South Africa: Lenasia South Land Occupiers and Residents Continue to Clash Amid Deep-Seated Acrimony

Clashes between Lenasia South Extension 4 residents and a group of people illegally occupying government-owned land show no signs of abating.

On Monday morning, residents clashed with land invaders, following which police and JMPD officers came to the area and removed objects used by occupiers to mark their stands.

Hours later, after JMPD and police officers left the area, the group returned with their tools and building material to remark the pieces of land they had earlier chosen.

They vowed to never give up until they had built their homes.

The occupiers accused residents of being biased, saying there were others who had occupied land in the area for several years now and haven't been removed.

"They are only attacking us. We are building shacks here, we want to build houses. They think we will be intimidated. This is our country too. We are going to stay where we want to stay. They think we are afraid of the police. Police failed to remove people who have been invading land here for years now and only attack us," said Mzobe Majola.

In other parts of Lenasia South, people were building their new homes, seemingly oblivious of what was happening elsewhere in the neighbourhood.

Land occupations in the area began a few years ago and it happened haphazardly without any action taken by authorities.

Some of the occupiers have built mansions including one who had built a 23-bedroom hotel on provincial land.

They have been accused of tampering with sewerage systems, water systems and of stealing electricity.

They have also been blamed for an increase in the area's crime rate, occupying land earmarked for housing, business and recreational purposes, as well as the decline in property value.


The invaders said they have mobilised more than 120 people to occupy the land near the civic centre.

"Where do they think we must go to? There are people in the area who are building houses daily in Lenasia South and they are not complaining about that. We are not going anywhere, this is government land. We all belong to the same government," said Majola.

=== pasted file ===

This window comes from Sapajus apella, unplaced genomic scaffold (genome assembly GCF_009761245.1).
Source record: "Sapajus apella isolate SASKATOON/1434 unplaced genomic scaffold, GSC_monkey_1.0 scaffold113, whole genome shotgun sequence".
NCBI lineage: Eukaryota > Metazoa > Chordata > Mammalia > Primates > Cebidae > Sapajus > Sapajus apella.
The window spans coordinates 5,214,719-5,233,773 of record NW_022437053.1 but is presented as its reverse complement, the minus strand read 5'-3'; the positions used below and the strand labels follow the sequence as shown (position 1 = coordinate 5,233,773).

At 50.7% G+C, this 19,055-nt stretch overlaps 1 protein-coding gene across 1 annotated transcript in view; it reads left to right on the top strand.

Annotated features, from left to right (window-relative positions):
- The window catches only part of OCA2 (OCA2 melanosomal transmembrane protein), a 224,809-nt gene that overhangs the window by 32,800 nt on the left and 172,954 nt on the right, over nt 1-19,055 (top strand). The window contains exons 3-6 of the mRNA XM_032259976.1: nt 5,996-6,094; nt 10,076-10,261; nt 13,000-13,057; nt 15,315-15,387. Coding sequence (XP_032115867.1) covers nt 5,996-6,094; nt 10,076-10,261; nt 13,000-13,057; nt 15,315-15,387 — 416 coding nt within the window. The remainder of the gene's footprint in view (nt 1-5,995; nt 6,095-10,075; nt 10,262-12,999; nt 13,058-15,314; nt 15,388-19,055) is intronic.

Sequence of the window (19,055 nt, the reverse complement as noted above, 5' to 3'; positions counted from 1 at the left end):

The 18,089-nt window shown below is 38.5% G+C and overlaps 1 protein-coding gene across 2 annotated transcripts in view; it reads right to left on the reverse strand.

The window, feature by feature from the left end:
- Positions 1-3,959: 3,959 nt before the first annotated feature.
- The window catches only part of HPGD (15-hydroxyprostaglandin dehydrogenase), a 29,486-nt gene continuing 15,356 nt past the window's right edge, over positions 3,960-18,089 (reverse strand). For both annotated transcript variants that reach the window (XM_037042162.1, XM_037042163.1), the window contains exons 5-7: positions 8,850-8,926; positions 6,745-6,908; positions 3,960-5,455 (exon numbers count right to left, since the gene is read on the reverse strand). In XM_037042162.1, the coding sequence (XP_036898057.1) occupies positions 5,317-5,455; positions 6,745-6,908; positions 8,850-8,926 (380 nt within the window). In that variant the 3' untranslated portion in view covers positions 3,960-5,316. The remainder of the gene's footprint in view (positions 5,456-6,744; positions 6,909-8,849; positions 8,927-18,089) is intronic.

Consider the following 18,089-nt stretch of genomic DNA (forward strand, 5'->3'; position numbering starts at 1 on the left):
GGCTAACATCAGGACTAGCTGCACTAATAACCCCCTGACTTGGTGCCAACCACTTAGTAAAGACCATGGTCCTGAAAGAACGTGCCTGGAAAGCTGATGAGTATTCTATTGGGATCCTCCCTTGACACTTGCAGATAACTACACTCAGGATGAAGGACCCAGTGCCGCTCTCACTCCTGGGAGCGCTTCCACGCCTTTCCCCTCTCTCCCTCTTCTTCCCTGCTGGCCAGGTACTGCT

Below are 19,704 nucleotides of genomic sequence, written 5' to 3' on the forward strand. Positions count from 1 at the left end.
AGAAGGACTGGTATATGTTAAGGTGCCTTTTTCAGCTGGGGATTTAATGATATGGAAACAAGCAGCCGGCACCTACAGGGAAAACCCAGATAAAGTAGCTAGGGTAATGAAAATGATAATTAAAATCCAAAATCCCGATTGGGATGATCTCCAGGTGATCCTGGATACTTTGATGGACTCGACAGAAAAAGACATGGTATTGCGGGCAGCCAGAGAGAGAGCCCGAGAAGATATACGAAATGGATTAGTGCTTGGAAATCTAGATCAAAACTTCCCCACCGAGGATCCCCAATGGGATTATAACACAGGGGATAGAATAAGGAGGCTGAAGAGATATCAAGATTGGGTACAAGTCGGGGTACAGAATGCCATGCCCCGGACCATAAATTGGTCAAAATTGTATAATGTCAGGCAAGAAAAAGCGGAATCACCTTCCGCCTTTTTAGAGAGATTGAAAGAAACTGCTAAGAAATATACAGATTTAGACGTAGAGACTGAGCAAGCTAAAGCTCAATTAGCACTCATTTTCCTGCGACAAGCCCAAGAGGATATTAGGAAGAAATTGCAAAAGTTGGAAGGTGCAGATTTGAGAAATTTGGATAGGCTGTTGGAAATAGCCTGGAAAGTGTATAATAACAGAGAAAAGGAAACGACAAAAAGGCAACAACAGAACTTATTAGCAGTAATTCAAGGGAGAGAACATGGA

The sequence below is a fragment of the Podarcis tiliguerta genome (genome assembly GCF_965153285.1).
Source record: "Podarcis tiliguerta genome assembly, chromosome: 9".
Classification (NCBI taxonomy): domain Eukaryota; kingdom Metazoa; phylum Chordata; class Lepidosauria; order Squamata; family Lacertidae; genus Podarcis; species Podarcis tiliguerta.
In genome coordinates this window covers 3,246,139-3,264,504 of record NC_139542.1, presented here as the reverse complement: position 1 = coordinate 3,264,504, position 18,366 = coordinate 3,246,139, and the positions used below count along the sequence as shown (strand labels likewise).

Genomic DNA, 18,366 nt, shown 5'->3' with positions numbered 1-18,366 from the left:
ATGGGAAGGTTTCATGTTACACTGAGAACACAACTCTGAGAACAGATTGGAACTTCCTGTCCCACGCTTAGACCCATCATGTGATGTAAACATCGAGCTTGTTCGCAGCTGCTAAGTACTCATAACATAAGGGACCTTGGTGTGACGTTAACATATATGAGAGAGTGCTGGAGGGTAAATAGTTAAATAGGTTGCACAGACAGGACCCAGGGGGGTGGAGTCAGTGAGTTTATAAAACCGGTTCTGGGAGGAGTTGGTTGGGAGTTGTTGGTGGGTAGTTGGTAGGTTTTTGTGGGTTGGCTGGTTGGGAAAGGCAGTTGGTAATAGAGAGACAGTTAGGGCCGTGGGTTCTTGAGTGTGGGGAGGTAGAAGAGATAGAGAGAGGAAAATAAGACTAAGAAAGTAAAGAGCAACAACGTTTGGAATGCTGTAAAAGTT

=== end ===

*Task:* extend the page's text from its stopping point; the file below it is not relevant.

Comfort Ndlovu, who lives in Vlakfontein with his wife and children, said he also wanted a piece of land for free so he could build a home for his family.

"As an adult, I can't continue renting out a room in someone's yard while there is vacant land available here. I am occupying this land and no one will remove us. I want my family to have a home of their own. We are not worried about where we will get electricity and water from because we have a plan in place."

"Water and electricity are not a problem to source here. This land was serviced... for us to access basic services," said Ndlovu.

Businessman and philanthropist, Rakesh Daya, who was part of Tuesday's protest, is against land invasions.

He said he pays for monthly services and is calling on the government to take action.

"They steal water and lights. They have also occupied land earmarked for businesses, housing and recreational purposes. Crime is escalating since they have arrived and the majority of them are not from Lenasia South. Why can't they occupy land from where they came from?" he asked.

Ward councillor Vinay Choonie said service delivery in the area was affected by the land occupations as the area was hamstrung by constant water shortages and electricity outings.

"About 90% of government land has been illegally occupied. I have written to Premier David Makhura and President Cyril Ramaphosa complaining about this matter. We have a syndicate that is illegally selling land to outsiders to come and occupy land here," said Choonie.

Police spokesperson Sergeant Khalipha Mvula said they have opened a case of public violence. No arrests have been made.

Source: News24

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